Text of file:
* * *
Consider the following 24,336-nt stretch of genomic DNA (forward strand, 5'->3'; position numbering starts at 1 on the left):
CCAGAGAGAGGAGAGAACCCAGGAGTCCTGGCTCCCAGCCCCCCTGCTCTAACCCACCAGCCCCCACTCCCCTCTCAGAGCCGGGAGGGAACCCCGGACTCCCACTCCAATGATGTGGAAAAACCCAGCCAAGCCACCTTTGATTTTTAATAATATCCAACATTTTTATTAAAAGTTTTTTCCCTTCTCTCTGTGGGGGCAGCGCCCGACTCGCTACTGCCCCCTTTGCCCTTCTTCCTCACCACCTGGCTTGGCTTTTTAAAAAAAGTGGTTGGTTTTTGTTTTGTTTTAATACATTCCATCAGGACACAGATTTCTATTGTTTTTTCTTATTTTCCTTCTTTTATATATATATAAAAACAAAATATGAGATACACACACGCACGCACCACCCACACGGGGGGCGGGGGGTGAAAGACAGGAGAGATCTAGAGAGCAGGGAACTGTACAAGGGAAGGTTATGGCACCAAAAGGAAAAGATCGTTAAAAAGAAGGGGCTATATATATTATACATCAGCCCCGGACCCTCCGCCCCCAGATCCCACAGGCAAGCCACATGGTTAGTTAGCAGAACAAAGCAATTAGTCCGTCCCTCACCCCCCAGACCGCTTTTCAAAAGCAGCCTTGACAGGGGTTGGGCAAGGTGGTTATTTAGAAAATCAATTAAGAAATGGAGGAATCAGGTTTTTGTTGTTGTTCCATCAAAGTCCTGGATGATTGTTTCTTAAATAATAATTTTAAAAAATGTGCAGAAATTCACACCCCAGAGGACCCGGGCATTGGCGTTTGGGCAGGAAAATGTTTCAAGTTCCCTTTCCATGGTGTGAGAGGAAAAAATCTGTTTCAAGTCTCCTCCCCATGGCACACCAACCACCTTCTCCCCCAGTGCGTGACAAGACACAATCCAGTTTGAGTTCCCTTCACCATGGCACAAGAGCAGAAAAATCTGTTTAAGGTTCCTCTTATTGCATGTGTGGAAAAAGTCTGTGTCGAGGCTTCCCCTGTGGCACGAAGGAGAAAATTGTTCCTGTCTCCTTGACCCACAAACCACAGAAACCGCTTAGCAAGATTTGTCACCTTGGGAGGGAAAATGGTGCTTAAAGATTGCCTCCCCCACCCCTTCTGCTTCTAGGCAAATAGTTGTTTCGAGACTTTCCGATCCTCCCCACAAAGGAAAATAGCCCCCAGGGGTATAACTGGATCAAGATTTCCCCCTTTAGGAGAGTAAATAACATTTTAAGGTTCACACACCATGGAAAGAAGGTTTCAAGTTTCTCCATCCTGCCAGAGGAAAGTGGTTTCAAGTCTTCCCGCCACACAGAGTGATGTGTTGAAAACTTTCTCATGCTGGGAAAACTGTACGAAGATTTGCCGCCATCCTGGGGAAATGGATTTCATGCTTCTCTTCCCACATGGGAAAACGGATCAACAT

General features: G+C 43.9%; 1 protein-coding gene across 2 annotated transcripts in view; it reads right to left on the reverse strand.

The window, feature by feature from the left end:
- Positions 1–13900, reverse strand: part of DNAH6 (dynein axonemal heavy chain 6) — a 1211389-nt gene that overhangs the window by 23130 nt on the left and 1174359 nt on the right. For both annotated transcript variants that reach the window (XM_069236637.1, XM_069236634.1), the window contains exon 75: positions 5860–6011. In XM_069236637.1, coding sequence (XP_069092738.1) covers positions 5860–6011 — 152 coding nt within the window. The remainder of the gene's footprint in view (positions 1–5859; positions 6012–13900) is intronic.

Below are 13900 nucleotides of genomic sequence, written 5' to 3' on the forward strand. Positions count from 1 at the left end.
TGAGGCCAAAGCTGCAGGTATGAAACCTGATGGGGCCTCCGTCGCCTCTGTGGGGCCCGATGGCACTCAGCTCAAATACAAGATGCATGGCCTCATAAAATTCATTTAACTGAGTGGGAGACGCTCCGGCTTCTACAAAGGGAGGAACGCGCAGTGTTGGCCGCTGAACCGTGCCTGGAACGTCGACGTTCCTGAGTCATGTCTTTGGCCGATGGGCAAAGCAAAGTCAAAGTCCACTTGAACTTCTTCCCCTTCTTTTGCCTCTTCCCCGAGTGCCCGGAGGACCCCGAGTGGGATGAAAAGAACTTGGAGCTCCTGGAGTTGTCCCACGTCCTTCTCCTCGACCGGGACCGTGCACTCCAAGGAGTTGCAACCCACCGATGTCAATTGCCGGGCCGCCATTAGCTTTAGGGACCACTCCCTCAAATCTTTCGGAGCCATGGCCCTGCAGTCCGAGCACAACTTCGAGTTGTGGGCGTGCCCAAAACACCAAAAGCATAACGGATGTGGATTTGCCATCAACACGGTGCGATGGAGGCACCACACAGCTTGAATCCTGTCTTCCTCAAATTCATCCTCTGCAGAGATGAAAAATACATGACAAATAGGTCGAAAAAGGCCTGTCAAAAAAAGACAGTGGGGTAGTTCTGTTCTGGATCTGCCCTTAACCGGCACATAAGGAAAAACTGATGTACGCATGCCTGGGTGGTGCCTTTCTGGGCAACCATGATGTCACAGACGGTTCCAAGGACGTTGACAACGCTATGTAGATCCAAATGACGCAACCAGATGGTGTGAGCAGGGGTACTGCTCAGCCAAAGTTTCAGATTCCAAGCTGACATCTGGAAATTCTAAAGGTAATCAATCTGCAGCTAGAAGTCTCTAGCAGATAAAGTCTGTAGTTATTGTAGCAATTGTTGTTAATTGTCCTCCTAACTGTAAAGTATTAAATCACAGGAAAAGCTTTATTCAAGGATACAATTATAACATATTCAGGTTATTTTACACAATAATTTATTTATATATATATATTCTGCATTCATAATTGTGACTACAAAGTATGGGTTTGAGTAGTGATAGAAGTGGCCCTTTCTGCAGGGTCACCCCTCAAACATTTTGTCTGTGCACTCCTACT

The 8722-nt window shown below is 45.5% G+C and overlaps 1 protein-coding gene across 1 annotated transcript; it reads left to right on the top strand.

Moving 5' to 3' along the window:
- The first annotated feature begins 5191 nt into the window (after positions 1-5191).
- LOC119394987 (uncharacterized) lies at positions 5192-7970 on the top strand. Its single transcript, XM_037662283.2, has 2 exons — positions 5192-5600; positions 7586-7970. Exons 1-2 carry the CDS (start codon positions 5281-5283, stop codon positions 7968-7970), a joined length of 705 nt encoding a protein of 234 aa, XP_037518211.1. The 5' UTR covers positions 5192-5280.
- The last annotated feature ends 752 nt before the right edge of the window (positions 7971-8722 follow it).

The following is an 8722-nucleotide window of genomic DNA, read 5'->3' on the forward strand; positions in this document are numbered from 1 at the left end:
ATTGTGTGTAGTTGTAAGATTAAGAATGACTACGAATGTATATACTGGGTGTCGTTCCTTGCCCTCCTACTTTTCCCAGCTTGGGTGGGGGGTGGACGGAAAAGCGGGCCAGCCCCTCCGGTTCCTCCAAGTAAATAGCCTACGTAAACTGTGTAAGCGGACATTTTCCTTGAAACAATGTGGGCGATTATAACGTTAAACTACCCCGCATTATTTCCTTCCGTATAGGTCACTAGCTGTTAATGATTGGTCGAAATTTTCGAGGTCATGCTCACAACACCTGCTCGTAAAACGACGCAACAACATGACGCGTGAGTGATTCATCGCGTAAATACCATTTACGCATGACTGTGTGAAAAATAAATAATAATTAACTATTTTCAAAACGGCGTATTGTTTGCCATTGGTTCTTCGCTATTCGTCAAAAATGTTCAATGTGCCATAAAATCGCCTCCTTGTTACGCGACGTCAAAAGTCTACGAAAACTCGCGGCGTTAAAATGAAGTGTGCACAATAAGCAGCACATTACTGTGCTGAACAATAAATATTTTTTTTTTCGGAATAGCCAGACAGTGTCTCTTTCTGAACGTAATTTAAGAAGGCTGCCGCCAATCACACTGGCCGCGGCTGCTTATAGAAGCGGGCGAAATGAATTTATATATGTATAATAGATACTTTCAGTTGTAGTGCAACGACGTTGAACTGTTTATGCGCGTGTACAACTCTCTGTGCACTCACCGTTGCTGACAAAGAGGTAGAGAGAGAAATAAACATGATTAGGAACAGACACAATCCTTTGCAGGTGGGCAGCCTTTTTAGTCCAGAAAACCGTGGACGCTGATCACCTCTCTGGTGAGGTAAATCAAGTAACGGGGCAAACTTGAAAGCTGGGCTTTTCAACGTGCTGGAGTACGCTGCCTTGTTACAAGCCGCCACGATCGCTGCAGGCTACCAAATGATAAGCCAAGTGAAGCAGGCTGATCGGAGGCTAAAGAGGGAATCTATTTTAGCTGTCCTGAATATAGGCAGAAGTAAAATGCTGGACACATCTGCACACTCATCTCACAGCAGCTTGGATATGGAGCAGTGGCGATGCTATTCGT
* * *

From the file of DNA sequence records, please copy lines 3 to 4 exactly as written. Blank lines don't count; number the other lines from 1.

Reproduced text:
General features: G+C 43.9%; 1 protein-coding gene across 2 annotated transcripts in view; it reads right to left on the reverse strand.

The window, feature by feature from the left end: